However, he was discovered quietly sitting at the foot of a kopje watching events. The alarm was false ; the enemy had fired five shells at the 9th Lancers, and killed a horse, I believe. In the evening I borrowed a bucket from the New South Wales Lancers and had a good wash. My men know nothing about looking after themselves, they are like idle children. I am teaching them a few useful habits. After a good night I was roused at 2.30 a.m. and at 3.30, having had a little coffee and bread, the whole of the M.I. trotted off in the moonlight towards Belmont, the place where they had the skirmish the other day. On getting to Belmont Farm we dismounted, and lined the kopjes, and except for small changes we are here still, though it must be about 9 o'clock. My watch stopped yesterday - a great misfortune. I suppose the dust has got into the works, or I have banged it about somewhere. Soon after we arrived here we saw numerous small parties of the enemy, I should think about 300 in all, coming out from behind one hill and going behind another, without much aim apparently, except to graze their ponies; the men are almost all out of sight, but I can see their ponies with my glasses about three miles away. We expect to be reinforced to-day at 6 p.m., so we have a good long wait before us, and mighty little prospect of any food, though we have a day's ration on our horses, which are about 400 yards away. We heard a few shots fired on the outpost line - probably someone got the jumps. I expected to be excited the first time I saw the enemy, but it seems as natural as anything now. The 2nd Staff (Methuen's) came out with us this morning. I waved to Douglas from my humble position. My captain seems nice, but he is not the man to keep these rough diamonds in order.He is too serious; they only get sulky.My brother section commander is called L of the Bombay Army. It seems a queer turn of the wheel that I am commanding 20 men of the N. Lancashire Regiment, while Max will command 120 Grenadiers with two officers. In addition to having to live my time away from friends, my subordinate position will quite prevent my getting any professional advancement; it is bad luck.We have got E -asStaff

Officer to the M.I., and though he has been very civil to me, he probably hates the Guards as much as his father does, which accounts for my being put with this company. I have just jumped up in a great hurry on seeing a nasty looking snake making for me. He was apparently as much frightened as I was, as he has nipped under a stone.

Ihave no stick to kill him with.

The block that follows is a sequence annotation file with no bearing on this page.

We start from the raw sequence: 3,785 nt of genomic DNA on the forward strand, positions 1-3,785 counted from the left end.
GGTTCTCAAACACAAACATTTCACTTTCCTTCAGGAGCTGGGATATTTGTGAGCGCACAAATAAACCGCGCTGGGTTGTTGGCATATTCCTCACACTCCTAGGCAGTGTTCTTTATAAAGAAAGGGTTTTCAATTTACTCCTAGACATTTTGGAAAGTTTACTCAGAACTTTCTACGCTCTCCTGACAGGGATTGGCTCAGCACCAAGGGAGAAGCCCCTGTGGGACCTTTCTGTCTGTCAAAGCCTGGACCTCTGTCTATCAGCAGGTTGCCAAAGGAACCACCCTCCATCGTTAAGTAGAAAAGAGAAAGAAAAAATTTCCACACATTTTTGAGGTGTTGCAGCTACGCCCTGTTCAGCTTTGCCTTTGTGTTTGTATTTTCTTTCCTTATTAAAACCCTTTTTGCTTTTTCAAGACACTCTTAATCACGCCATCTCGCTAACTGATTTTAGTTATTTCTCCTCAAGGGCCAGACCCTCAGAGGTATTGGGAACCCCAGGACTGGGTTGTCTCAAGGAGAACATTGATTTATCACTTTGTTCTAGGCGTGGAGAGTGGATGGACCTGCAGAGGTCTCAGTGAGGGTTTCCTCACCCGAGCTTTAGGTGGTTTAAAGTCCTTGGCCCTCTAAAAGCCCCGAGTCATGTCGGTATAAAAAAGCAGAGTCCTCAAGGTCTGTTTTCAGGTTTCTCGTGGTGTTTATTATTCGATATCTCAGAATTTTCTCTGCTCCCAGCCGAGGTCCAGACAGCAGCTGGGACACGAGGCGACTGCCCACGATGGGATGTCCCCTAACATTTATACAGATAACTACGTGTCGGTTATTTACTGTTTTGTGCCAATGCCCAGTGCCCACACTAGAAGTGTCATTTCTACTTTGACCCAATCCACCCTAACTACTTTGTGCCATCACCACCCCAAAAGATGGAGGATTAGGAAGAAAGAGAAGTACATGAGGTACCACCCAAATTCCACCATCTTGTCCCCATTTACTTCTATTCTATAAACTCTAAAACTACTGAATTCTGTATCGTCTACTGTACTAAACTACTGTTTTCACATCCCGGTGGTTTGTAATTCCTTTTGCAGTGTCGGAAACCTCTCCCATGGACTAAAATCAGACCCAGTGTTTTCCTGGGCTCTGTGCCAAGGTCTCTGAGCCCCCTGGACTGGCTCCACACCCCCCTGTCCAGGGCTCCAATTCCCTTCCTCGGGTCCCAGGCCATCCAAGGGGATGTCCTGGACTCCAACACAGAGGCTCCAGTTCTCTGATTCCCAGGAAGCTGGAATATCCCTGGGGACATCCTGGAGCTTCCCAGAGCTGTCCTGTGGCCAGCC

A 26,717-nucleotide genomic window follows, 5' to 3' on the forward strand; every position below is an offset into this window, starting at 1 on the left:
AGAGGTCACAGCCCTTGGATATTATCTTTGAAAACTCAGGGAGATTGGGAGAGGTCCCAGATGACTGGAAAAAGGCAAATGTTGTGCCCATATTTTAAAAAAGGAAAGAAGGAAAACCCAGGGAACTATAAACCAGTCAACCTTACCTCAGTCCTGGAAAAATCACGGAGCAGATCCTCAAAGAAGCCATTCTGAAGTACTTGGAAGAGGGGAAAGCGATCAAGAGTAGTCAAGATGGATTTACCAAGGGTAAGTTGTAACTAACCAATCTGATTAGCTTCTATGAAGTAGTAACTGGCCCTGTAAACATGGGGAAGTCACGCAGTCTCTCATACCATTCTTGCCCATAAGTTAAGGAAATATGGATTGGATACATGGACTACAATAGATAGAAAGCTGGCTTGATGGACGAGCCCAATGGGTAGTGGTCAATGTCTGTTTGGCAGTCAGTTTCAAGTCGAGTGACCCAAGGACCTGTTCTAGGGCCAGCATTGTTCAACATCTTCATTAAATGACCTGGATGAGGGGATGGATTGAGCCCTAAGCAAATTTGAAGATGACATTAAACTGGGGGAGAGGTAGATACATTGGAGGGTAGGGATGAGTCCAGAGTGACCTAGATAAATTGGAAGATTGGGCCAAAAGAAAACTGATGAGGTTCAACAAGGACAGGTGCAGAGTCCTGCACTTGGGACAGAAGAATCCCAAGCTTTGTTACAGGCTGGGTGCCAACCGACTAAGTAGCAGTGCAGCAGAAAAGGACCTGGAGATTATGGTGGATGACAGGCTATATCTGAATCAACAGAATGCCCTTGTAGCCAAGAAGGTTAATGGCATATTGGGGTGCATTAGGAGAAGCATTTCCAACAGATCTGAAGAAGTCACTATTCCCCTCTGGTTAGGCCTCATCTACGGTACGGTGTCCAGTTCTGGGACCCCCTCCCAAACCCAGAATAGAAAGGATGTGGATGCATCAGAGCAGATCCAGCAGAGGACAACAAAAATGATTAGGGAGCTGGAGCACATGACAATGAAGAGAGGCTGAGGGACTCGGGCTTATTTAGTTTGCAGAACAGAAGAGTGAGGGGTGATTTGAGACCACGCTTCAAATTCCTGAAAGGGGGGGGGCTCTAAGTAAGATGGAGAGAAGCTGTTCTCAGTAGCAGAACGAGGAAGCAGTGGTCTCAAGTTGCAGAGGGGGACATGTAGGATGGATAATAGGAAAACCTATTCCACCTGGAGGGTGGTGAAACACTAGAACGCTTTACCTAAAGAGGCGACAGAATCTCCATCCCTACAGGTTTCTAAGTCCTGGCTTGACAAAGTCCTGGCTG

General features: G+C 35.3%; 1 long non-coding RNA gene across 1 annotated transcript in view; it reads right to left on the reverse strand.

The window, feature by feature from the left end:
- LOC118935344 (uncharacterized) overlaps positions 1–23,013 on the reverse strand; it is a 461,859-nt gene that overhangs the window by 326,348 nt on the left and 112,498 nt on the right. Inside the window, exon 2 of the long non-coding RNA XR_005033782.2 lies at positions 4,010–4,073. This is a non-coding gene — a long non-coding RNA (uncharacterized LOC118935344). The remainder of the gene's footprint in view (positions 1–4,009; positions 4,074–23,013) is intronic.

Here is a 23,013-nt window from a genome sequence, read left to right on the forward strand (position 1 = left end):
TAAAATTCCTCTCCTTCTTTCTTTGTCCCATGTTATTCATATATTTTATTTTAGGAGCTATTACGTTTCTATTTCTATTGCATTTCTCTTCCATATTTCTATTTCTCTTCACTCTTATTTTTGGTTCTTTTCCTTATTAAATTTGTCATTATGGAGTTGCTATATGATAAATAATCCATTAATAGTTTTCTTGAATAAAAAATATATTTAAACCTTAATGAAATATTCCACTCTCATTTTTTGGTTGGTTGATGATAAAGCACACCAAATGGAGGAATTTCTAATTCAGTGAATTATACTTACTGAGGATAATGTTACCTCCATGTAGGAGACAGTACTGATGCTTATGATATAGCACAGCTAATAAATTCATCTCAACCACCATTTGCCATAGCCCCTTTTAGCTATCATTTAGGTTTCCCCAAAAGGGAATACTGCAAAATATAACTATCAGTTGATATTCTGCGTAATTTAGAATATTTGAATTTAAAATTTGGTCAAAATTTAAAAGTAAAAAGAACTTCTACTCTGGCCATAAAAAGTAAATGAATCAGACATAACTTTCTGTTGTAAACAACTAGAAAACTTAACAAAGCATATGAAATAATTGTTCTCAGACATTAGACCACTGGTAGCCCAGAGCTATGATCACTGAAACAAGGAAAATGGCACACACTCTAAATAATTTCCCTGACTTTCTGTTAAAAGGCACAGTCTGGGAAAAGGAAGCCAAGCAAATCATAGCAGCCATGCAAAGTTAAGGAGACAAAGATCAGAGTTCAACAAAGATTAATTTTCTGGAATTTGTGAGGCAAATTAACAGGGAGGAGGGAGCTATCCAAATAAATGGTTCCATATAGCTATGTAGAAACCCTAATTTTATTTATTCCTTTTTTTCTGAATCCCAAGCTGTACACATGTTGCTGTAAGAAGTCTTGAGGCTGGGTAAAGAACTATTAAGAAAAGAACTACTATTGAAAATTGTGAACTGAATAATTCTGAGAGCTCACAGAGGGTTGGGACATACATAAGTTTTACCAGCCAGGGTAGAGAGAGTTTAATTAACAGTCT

About 4.30 'p.m. - My picquet was withdrawn about

11 a.m. to the farmhouse, which belongs to an Englishman named Thomas, and where we joined the reserve. I got some milk, and later a little bread and jam from the farmer.All of a sudden the Boers opened fire on us with a gun, not a very big one - a six-pounder I should think-and from a long way off they made quite good practice, and during the afternoon they have put about fifteen shells into the small amphitheatre surrounding the farm pond and spring. Taking horses to water is the signal to shoot. I expected to feel anxious, but instead, I only felt curiosity and excitement. Of course we all ducked under big stone walls on seeing the smoke. Then came a pause before hearing the report, then the whistle of the shell, and then the explosion of the shell. Some did not explode at all; one went thump into the rocky ground about twenty yards from me without exploding. Another missed the farmhouse just over, and exploded in the hillside beyond, about two feet from a goat who was taking a snooze, but without hurting him. The ostriches seemed alarmed - it is a great game here for the soldiers to pursue the birds and snatch out their feathers, which they then put inside their helmets to keep their heads cool, and as a present for their girls on return. We are expecting the advanced guard of the force this evening at 6 p.m. We shall probably have a battle to-morrow, which we ought to win easily, if we don't throw masses of infantry against the Boers before thoroughly shaking them with artillery. We are travelling as light as we possibly can-nothing but blankets and a waterproof in cart, great-coat, &c, on horse. We draw rations with the men; good bread or biscuit; the tinned meat might be better, some is good and palatable, other tough, stringy, and nasty to look at - a question of economy; but I am sure soldiers would sooner be spared dinners and extravagances on their return if they might have the best possible on service. One should remember the initial value of the article is so little compared with the value of the article delivered here.

Am giving this to groom to post if possible, 2.30 a.m.